US7099130 *Jan 17, 2003Aug 29, 2006Ericson Manufacturing CompanyVoltage monitor for ground fault circuit interrupter
US7327275 *Feb 2, 2004Feb 5, 2008Gecko Alliance Group Inc.Bathing system controller having abnormal operational condition identification capabilities
US7701679May 2, 2007Apr 20, 2010Gecko Alliance Group Inc.Bathing system controller having abnormal operational condition identification capabilities
US7843357Dec 17, 2007Nov 30, 2010Gecko Alliance Group Inc.Bathing system controller having abnormal operational condition identification capabilities
US7982625May 2, 2007Jul 19, 2011Gecko Alliance Group Inc.Bathing system controller having abnormal operational condition identification capabilities
US8164470May 6, 2010Apr 24, 2012Gecko Alliance Group Inc.Bathing system controller having abnormal operational condition identification capabilities
US8547126Jul 29, 2010Oct 1, 2013Leviton Manufacturing Company, Inc.Self testing fault circuit apparatus and method
US8624749Feb 25, 2010Jan 7, 2014Gecko Alliance Group Inc.Bathing system controller having abnormal operational condition identification capabilities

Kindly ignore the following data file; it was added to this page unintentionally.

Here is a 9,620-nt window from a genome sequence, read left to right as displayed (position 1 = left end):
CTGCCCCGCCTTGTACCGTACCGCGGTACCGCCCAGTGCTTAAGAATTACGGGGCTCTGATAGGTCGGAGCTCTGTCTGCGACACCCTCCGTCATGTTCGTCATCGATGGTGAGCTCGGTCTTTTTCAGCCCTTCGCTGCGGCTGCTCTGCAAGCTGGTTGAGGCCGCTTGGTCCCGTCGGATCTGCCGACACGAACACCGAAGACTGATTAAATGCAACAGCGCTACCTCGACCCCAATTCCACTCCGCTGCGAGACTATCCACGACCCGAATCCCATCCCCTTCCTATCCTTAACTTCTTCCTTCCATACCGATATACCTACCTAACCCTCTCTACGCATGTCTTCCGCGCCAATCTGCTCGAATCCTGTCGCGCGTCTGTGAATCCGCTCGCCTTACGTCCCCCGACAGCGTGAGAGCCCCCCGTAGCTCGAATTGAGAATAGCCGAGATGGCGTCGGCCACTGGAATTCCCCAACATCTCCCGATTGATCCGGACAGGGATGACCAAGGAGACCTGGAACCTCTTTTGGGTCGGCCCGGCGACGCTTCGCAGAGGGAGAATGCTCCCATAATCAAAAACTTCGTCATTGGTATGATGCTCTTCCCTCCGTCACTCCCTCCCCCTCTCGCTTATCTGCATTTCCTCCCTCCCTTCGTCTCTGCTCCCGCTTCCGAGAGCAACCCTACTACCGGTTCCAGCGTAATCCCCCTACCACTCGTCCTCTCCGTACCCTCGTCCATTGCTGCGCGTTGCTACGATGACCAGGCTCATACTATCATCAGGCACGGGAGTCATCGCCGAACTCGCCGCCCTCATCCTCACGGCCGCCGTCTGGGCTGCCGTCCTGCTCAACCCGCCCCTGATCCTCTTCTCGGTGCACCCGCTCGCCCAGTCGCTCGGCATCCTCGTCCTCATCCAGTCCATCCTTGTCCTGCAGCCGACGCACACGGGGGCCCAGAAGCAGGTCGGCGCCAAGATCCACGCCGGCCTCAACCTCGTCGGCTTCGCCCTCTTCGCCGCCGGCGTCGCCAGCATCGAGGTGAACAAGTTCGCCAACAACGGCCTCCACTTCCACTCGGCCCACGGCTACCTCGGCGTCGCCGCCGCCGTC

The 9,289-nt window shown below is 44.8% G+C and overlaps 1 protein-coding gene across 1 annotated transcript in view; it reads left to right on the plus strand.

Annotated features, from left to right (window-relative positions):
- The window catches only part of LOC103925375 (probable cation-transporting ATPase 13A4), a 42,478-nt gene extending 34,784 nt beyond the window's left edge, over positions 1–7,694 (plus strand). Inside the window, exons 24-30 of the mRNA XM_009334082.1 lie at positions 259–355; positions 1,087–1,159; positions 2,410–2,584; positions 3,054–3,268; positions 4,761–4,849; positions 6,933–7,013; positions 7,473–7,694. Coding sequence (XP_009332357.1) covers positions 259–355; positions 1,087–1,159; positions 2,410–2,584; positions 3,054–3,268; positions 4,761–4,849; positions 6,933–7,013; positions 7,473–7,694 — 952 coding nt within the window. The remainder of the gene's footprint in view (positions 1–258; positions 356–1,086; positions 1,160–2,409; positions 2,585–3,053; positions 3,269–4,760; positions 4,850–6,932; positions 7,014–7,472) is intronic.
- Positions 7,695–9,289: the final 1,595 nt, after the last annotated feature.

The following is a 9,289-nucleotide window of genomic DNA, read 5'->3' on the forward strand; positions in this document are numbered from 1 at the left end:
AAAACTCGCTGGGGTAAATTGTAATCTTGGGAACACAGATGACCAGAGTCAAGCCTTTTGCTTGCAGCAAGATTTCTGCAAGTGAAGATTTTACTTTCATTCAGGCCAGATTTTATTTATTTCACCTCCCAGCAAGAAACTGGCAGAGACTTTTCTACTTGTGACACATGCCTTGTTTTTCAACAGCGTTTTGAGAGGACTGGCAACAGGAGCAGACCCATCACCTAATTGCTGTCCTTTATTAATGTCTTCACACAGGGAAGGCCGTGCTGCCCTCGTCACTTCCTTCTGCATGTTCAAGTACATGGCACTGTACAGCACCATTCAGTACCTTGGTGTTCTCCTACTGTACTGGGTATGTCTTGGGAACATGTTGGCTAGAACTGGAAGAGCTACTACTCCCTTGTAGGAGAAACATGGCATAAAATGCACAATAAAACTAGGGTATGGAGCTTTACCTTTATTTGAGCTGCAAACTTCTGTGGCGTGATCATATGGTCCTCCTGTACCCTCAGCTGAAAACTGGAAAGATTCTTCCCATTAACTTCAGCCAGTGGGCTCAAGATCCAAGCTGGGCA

WO2000014456A1 *Aug 31, 1999Mar 16, 2000Balboa Instr IncControl system for bathers
WO2000014842A1 *Aug 31, 1999Mar 16, 2000Balboa Instr IncControl system for bathers with ground continuity and ground fault detection
Classifications
U.S. Classification361/42, 4/504, 340/664, 340/652
International ClassificationH02H3/04, H02H3/33, A61H33/00
Cooperative ClassificationA61H33/005, H02H3/04, H02H3/33
European ClassificationH02H3/04
Legal Events
DateCodeEventDescription
Jan 12, 2004ASAssignment
Owner name: CASCADE LANDSCAPING (1990) LTD., CANADA
Free format text: CORRECTED COVER SHEET TO CORRECT ASSIGNEE NAME, PREVIOUSLY RECORDED AT REEL/FRAME 014215/0545 (CERTIFICATE OF AMALGAMATION);ASSIGNOR:CASCADE SYSTEMS INC.;REEL/FRAME:014250/0195
Effective date: 20030101
Owner name: CASCADE LANDSCAPING (1990) LTD. 15620-121A AVENUEE
Free format text: CORRECTED COVER SHEET TO CORRECT ASSIGNEE NAME, PREVIOUSLY RECORDED AT REEL/FRAME 014215/0545 (CERTIFICATE OF AMALGAMATION);ASSIGNOR:CASCADE SYSTEMS INC. /AR;REEL/FRAME:014250/0195
Dec 24, 2003SULPSurcharge for late payment
Dec 24, 2003FPAYFee payment
Year of fee payment: 4
Dec 22, 2003ASAssignment
Owner name: CASCADE LANDCAPING (1990) LTD., ALBERTA
Free format text: CERTIFICATE OF AMALGAMATION;ASSIGNOR:CASCADE SYSTEMS INC.;REEL/FRAME:014215/0545
Effective date: 20030101
Owner name: CASCADE LANDCAPING (1990) LTD. 15620 - 121 A AVENU
Mar 19, 2002FPExpired due to failure to pay maintenance fee
Effective date: 20020113
Jan 14, 2002LAPSLapse for failure to pay maintenance fees
Aug 10, 2001REMIMaintenance fee reminder mailed
May 24, 1996ASAssignment
Owner name: CASCADE SYSTEMS, INC., CANADA
Free format text: ASSIGNMENT OF ASSIGNORS INTEREST;ASSIGNORS:GREEVE, TEUNIS;MILLER, BRUCE;REEL/FRAME:008012/0857
Effective date: 19960523